A Series of Experiments
This is a continuation of the previous post, thoughts on living in Los Angeles after two years.
The other day I was hunting through my closet and I realized: I had nothing to wear. I felt a familiar flash of junior high awkwardness, tearing through dresser drawers looking for something acceptably cool. At the time, I think I settled on a baggy polo and a pair of Dockers.
Aka the epitome of pretty-lame.
On this go-around, it wasn’t my level of awesomeness hindering me (a level which clearly has grown exponentially since high school.) It was my experiment in minimalism two years ago, where I gave away everything I owned save for few choice selections. It was an adjustment, but well-suited for my goals at the time.
Now that I’m living in Los Angeles? Not so much.
Annoyed as I am though, I think if I didn’t put myself through that, I wouldn’t be standing here in my Culver City apartment, the one besotted with Craigslist furniture and a dish set that sort of showed up in our cabinets one day. I couldn’t grow resentful at the thought of sacrifice because I had nothing left to give up. I couldn’t grow jealous over things I didn’t have because I didn’t have anything. If I didn’t make those choices, the thought of moving across the country would have seemed more daunting.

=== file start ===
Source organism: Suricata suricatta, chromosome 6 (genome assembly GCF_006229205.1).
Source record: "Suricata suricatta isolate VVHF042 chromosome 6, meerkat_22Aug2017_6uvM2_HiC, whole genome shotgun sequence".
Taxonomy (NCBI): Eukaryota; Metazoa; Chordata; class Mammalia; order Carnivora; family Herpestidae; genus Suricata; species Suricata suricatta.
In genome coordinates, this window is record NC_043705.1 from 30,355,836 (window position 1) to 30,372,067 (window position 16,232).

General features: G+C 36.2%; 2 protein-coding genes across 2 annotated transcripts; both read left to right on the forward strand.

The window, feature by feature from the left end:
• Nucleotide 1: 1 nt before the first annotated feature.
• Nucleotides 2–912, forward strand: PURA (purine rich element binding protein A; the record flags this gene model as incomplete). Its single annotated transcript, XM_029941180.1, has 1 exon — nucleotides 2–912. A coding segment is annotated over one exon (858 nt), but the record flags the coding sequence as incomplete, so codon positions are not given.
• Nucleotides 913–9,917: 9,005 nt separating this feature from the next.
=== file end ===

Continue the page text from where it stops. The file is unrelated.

Looking at life through this lens, it feels like all events leading up to now are just a sequence of experiments, one building upon another. Minimalism was an experiment in sacrifice. Summer days spent working in Chinese restaurants as a teenager were lessons in work ethic. Solo traveling was an experiment in being comfortable in my own shoes.
Even writing a blog, is an experiment in making myself responsible for my words. Each post is an experiment in hitting “publish.”
I mentioned how the idea that Los Angeles is feeling less like an experiment, and gradually receding into what feels like life. In its wake I’m left with one idea: experiments sometimes fail. They almost always end. Score isn’t kept by how many tallies you have in one column or the other, but rather, how close are you to the life you imagined for yourself?
That’s the goal of these experiments in our lives: not the individual successes or failures, but whether the sum of their parts brings you where you want to be.
Photos Credit: glencm